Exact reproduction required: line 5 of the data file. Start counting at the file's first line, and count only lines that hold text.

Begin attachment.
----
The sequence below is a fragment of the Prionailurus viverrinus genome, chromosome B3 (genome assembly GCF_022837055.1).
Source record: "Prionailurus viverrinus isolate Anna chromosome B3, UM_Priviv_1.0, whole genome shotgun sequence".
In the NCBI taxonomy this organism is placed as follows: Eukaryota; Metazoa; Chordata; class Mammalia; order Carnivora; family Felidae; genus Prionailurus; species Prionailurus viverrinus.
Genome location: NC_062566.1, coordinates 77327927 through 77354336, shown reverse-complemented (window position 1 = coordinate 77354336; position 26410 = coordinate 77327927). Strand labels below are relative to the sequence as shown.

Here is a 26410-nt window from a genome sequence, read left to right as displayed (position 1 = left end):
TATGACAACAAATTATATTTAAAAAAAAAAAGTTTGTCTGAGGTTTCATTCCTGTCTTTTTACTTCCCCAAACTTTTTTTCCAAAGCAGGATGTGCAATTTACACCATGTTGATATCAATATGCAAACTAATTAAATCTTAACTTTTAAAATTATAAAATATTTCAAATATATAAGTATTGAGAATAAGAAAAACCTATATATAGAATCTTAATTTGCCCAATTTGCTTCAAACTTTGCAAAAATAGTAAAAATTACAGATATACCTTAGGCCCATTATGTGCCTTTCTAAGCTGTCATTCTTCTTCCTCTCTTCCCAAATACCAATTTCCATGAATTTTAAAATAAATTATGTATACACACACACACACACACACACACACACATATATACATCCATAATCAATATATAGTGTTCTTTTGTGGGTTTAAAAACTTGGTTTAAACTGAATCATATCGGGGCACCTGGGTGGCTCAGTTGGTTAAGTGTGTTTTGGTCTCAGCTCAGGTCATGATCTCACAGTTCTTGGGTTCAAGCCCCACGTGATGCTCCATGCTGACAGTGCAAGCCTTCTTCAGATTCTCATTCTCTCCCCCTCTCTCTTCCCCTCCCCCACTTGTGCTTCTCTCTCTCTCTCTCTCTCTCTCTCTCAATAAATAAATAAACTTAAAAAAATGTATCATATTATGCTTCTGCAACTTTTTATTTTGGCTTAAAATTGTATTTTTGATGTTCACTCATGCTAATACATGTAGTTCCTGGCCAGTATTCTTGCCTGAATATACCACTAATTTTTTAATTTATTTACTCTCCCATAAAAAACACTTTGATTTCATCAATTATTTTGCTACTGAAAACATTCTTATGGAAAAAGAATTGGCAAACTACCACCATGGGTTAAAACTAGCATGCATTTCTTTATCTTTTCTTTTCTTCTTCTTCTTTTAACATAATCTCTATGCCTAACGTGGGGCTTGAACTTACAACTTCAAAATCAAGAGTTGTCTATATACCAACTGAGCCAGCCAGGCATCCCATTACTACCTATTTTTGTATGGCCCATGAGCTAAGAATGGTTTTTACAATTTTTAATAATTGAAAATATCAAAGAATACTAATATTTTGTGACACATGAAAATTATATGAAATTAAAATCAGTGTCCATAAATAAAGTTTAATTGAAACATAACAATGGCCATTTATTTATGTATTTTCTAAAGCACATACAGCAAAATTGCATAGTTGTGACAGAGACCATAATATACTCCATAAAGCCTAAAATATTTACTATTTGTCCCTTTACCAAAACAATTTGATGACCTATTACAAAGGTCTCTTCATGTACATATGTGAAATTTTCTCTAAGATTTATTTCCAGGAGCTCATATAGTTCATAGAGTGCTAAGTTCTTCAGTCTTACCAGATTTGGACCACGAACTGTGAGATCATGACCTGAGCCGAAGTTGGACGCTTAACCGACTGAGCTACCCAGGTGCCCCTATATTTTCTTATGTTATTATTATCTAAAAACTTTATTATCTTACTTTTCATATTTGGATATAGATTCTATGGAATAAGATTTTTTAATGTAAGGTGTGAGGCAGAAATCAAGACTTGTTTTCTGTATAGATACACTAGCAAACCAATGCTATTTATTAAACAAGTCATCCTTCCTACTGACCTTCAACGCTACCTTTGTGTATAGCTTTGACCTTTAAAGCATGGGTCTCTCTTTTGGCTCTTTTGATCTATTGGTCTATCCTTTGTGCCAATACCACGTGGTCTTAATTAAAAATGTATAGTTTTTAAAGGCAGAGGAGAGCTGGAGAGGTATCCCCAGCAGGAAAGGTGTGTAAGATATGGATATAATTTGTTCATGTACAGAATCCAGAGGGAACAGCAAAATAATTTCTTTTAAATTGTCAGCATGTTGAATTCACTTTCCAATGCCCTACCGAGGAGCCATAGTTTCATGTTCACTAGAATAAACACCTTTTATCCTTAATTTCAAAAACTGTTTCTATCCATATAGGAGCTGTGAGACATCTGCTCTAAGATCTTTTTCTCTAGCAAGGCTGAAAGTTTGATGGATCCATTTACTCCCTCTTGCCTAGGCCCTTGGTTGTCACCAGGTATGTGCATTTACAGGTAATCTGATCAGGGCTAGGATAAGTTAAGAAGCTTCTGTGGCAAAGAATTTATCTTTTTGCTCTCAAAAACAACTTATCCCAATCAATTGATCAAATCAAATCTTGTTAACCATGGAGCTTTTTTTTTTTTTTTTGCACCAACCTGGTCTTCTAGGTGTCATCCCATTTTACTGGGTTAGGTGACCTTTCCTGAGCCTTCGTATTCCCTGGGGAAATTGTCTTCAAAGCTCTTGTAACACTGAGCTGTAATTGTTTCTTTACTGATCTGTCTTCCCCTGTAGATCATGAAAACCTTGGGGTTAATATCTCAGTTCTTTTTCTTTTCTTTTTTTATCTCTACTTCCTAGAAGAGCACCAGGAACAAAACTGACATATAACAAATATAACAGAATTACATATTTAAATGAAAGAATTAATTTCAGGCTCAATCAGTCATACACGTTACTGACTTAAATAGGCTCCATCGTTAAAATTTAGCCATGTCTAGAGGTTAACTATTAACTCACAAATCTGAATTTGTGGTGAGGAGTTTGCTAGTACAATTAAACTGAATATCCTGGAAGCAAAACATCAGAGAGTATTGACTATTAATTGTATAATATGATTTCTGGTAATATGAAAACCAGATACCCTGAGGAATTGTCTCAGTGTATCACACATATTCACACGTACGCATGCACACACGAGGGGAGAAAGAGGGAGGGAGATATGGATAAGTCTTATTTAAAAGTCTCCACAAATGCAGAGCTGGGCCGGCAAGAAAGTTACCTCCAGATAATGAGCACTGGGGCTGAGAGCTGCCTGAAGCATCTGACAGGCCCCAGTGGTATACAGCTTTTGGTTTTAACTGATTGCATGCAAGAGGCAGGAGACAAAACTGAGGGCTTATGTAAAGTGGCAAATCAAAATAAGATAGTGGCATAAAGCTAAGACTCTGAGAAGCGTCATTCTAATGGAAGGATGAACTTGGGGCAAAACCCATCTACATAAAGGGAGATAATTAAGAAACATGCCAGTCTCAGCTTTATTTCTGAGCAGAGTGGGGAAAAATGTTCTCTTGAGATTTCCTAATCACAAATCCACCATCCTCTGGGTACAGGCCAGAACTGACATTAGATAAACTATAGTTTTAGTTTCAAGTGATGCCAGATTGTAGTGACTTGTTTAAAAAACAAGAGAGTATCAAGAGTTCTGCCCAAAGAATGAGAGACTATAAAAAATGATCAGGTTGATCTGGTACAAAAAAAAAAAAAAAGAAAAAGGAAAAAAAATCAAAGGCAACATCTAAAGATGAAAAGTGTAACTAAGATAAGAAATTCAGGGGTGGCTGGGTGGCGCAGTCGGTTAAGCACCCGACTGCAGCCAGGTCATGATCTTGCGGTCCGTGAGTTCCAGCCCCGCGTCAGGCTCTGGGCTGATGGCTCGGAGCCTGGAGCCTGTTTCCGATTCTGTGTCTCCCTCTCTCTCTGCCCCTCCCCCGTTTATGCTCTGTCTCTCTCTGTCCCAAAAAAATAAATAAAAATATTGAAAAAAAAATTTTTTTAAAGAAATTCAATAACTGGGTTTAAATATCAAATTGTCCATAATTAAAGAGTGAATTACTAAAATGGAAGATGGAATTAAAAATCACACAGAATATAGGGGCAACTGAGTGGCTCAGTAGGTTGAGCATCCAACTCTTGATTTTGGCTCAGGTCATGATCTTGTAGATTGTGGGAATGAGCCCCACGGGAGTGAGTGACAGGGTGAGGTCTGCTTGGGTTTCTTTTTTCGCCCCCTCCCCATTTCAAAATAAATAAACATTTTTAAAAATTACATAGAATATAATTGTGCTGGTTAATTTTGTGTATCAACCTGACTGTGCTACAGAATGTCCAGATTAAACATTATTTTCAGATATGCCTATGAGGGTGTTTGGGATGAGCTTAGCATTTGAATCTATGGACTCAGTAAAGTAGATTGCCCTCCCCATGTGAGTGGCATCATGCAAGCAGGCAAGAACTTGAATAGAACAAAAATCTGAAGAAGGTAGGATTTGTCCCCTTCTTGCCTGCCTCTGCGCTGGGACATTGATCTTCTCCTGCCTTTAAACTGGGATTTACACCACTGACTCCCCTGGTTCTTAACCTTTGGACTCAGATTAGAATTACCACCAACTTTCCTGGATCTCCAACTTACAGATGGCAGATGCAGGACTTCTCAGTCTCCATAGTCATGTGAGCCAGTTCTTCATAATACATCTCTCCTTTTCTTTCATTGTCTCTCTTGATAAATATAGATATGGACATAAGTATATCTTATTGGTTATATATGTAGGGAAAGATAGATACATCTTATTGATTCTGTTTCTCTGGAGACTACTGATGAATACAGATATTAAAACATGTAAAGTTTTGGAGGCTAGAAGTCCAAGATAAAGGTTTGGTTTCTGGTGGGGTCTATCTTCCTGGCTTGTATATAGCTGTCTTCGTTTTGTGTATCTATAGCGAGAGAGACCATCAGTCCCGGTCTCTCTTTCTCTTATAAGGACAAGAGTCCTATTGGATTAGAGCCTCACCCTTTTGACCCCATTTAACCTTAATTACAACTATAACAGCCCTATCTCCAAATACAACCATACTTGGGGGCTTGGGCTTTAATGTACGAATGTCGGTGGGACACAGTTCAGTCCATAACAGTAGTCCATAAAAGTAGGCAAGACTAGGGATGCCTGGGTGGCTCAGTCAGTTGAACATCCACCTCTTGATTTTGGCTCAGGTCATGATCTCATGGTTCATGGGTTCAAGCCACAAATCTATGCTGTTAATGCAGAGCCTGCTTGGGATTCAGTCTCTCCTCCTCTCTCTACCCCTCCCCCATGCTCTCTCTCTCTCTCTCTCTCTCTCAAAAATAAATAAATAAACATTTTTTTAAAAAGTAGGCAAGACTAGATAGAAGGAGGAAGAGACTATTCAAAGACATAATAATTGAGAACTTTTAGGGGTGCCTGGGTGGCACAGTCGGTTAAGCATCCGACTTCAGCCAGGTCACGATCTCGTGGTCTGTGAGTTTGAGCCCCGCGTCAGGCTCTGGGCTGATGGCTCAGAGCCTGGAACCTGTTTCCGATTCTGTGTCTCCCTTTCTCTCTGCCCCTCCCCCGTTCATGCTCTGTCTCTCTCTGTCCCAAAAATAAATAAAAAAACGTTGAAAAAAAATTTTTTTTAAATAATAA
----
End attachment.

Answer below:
Here is a 26410-nt window from a genome sequence, read left to right as displayed (position 1 = left end):